What advice would you give someone who is interested in self-publishing?

You have to decide what your strengths are, what are your skills, and where you want to spend your money. I always feel like I should at least try to figure things out on my own.

First and foremost, join a Facebook group because any question you have has already been asked by someone else. Read 5-6 marketing books—I recommend Martin Crosbie’s book. 

I can also recommend Tim Grahl’s podcast and his book, The Book Launch Blueprint.

Definitely team up with another author to do a dual book launch or book signing event so you have a larger crowd.

You’ll want a timeline to keep things moving forward and most importantly, it’s crucial to build a marketing balloon before you publish.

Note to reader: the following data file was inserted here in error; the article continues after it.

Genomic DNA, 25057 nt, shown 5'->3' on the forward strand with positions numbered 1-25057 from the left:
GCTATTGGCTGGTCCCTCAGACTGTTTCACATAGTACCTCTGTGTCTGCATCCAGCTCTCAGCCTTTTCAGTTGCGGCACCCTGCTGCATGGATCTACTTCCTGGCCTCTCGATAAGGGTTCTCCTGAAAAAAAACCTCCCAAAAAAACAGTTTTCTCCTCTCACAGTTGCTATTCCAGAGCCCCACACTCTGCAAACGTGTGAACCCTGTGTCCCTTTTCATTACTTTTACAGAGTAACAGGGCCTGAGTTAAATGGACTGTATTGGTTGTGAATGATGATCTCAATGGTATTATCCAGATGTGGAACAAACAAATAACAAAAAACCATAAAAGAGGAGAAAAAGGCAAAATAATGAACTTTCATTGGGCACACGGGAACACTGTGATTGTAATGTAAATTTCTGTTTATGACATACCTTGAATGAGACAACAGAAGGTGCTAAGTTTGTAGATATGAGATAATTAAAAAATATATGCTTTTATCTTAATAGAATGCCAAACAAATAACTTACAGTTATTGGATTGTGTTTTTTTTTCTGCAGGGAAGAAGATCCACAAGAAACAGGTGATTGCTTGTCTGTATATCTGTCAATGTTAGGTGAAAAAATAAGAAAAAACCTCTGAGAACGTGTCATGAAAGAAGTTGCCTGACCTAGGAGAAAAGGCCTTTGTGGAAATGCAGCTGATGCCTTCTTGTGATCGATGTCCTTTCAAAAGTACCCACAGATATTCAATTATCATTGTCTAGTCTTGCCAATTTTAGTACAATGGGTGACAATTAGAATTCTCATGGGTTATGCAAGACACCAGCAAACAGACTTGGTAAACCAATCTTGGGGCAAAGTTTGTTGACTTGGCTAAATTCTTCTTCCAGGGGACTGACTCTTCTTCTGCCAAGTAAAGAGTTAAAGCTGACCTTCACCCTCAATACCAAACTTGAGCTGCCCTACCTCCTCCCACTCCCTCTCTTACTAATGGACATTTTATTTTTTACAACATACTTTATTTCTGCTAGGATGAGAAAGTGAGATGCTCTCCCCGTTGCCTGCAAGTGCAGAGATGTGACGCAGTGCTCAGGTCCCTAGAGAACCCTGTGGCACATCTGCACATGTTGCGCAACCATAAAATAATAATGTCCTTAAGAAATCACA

What do you think worked well?

My launch team is working out really well. I put out a call for people interested in reviewing the PDF version of the book in exchange for being a member of my launch team and the group now has 186 members.

Had I not joined a lot of Facebook groups and done research, I totally would’ve launched without a marketing plan and would’ve missed out on a ton of momentum.

I submitted the book cover to a contest by KidsShelf Books and we actually won! It’s a nice shiny badge to put on the cover that adds a bit of credibility and it was something for me to do while I was waiting for the rest of the illustrations.

I can also recommend the Curiouser Author Network, which is a brilliant group of indie authors. They gave me great ideas for the book launch teams.

It also took me a week to figure out Canva but it was worth it.

Bio